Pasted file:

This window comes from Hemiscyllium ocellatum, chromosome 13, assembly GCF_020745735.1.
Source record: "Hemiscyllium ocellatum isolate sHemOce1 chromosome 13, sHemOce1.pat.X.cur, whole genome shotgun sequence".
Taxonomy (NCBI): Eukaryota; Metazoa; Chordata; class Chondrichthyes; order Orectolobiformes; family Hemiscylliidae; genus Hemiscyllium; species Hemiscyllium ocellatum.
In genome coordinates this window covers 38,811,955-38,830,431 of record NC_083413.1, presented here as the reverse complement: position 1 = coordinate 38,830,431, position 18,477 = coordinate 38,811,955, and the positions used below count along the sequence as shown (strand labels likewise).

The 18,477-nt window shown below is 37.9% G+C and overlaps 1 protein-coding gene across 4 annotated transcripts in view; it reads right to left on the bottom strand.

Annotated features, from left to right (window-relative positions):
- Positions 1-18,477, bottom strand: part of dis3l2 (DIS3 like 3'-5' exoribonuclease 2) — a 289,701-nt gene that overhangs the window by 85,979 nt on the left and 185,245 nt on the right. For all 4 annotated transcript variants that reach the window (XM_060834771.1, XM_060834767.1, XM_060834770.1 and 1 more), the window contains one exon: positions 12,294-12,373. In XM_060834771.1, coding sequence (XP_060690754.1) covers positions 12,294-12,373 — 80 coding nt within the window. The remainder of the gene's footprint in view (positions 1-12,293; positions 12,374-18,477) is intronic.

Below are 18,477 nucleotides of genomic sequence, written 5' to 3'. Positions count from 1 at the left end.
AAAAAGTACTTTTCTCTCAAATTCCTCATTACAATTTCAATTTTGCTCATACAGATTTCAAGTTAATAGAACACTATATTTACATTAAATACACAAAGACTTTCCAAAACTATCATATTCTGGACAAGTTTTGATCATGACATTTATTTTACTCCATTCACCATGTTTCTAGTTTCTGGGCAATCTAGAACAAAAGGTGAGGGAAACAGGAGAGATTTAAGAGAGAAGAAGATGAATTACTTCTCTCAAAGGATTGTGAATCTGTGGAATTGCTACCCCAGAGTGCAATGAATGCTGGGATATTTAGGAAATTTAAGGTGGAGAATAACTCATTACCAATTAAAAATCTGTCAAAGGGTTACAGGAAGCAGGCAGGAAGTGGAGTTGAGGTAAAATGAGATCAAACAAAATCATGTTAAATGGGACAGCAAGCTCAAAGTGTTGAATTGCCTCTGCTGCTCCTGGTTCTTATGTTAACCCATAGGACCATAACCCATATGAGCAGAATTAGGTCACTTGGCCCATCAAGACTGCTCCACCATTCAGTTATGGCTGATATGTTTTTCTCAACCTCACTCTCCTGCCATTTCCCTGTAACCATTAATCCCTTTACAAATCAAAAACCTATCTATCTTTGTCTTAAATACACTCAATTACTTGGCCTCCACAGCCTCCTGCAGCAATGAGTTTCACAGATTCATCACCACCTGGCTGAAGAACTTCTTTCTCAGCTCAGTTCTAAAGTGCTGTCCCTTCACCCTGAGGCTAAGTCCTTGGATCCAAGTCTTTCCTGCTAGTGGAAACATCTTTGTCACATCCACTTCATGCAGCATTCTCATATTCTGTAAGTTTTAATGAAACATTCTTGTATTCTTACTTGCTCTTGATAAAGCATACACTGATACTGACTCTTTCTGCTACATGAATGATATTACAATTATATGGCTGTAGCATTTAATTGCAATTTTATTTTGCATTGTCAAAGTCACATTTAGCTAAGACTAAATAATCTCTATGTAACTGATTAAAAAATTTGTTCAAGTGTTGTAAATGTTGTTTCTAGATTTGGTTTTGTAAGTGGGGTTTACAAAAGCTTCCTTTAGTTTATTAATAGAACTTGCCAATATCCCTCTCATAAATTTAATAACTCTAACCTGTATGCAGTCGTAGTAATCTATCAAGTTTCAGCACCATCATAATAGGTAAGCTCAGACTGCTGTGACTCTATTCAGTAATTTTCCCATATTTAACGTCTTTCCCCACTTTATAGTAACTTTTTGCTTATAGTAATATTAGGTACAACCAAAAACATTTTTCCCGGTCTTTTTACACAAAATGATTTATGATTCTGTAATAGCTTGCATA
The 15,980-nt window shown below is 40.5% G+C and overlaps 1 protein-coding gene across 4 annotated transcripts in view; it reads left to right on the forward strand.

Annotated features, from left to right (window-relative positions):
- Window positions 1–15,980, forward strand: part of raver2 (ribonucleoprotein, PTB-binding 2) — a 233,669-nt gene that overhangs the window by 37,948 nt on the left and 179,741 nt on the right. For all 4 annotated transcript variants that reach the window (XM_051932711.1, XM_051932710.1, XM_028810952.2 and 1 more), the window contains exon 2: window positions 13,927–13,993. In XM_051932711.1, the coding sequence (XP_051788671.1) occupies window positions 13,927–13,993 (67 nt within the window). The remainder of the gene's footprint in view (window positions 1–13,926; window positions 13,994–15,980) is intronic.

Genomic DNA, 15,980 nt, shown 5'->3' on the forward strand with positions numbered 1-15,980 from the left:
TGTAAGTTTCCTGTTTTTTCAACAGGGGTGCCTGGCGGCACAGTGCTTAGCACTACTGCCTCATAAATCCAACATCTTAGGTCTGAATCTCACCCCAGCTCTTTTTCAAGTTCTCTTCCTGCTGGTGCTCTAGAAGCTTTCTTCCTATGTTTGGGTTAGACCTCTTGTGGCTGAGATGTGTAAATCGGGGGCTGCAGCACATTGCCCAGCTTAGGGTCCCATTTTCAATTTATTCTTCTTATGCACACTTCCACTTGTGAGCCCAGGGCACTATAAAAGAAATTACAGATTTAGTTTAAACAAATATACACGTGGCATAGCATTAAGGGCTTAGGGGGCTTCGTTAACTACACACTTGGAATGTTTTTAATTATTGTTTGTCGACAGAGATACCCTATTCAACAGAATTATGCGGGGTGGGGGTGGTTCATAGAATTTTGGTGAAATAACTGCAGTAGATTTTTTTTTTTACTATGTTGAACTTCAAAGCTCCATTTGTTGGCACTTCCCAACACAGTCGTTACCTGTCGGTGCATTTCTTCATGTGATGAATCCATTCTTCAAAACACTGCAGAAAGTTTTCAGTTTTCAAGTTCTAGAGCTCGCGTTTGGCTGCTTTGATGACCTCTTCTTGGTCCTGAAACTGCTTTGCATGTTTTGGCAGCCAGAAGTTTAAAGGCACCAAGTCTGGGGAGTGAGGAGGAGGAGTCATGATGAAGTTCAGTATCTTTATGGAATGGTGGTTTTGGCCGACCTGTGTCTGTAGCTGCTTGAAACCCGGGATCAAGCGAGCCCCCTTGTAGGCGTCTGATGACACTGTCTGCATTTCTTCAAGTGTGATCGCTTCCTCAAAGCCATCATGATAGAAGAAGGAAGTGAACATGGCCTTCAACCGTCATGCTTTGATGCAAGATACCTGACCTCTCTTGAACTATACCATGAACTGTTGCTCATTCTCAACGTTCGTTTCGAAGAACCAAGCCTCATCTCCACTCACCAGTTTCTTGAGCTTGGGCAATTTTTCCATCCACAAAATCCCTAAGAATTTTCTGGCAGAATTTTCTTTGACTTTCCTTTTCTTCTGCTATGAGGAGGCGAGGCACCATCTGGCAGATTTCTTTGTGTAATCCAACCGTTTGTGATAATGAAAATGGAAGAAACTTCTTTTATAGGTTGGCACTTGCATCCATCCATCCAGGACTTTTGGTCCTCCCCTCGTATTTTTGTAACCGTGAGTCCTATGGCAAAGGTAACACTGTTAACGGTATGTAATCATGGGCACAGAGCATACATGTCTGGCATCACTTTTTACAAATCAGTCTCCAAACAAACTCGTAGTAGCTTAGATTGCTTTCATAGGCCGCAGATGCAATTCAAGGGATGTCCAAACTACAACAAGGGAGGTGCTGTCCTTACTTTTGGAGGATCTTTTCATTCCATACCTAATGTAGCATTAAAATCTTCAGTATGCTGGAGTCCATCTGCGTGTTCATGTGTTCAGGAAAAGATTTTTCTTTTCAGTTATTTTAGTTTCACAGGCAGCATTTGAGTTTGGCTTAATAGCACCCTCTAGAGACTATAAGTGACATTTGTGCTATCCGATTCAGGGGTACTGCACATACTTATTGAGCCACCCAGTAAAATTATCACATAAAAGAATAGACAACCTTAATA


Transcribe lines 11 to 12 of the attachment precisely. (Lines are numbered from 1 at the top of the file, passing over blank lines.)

Annotated features, from left to right (window-relative positions):
- Window positions 1–15,980, forward strand: part of raver2 (ribonucleoprotein, PTB-binding 2) — a 233,669-nt gene that overhangs the window by 37,948 nt on the left and 179,741 nt on the right. For all 4 annotated transcript variants that reach the window (XM_051932711.1, XM_051932710.1, XM_028810952.2 and 1 more), the window contains exon 2: window positions 13,927–13,993. In XM_051932711.1, the coding sequence (XP_051788671.1) occupies window positions 13,927–13,993 (67 nt within the window). The remainder of the gene's footprint in view (window positions 1–13,926; window positions 13,994–15,980) is intronic.